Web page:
My story in Haskell continues when I took on the follow-up module of functional programming the next year of college. We went through more functional techniques and concepts: Generalised Abstract Data Types, concurrency primitives and Monad Transformers. These concepts still felt a bit out of grasp, but I knew there was something there. There was something that kept pulling me back to Haskell. I finished the module and Haskell became more of a reading hobby over the next couple of years.
Master of None
My enlightenment came while I was procrastinating my Masters thesis. I loathed the topic I chose so much that I reached for anything else that I could do to take me away from it. Couple that with my tendency to productively procrastinate, Haskell Programming From First Principles, by Chris Allen and Julie Moronuki, was the perfect escape. Starting from the basic building blocks, I went through exercise by exercise; chapter by chapter. As if picking a body part and exercising it over and over, my Haskell muscles became stronger and quicker. Repetition ensured that I had a reflexive memory of what I was learning. Everything finally began to click into place and I began to understand what the hidden feeling was. I understood why I liked Haskell so much.
I see Haskell as a language that works with me as much I work with it. The structure of programs via expressions and immutability help me think about what I’m trying to achieve with the program. In a way, I always felt like I’m trying to trick programs into working for me when I wrote Python. It’s the opposite for Haskell, I’m just putting a bunch of puzzle pieces together and nothing more needs to go in. I look at the pieces and match them up; simple. If I change the pieces it’s immediately apparent how to change the rest, refactoring really is a breeze. This is the first thing that comes to mind when I think about writing Haskell, but there is so much more. I’m far from done learning the great techniques and concepts in Haskell and functional programming in general and I’m glad for it. To keep learning is a key philosophy of mine.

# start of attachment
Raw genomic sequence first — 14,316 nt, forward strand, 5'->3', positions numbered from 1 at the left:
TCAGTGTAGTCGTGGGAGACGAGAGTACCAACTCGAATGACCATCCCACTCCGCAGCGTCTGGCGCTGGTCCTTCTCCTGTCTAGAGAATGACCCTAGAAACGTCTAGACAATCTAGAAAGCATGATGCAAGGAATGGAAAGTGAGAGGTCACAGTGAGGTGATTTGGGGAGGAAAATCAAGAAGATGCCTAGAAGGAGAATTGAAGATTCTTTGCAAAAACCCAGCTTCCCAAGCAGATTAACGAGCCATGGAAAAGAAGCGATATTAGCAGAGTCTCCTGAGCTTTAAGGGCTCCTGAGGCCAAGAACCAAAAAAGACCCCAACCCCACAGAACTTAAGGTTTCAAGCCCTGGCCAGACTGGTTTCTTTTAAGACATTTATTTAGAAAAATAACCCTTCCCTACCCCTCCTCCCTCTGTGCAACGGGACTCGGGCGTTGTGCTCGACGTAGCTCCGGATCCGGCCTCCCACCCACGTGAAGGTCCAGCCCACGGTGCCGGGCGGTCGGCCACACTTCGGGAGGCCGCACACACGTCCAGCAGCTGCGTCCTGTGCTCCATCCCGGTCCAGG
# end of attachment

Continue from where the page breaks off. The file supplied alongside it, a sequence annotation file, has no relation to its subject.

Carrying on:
Pay it Forward
I took my new found knowledge and began to look at writing Haskell more seriously. I contributed to open source projects, with the helpful push from Chris Allen, who I can now call a friend :). I grew so comfortable with the language that I gained enough courage and applied to Formation. I was able to get the job and have been writing Haskell professionally for more than half a year now. As well as this, one of my favourite things to do in my free time these days is to help people learning Haskell by answering questions on Slack and co-organising a study group in Dublin.
I have been approached on multiple occasions by hopeful programmers wishing to get a job writing Haskell. I generally give them a shorter version of this story. This is why I’m writing this today, to encourage those people and just about anyone who is willing to learn Haskell. Encourage them to not be afraid or scoff at things that seem technical. Encourage them to try a programming that will challenge them just like they felt challenged with their first language. I found joy in programming Haskell and I hope you can too!
Edit: I missed credit to Julie Moronuki who also authored Haskell Programming From First Principles. Apologies Julie, and thank you Kris Nuttycombe for pointing that out!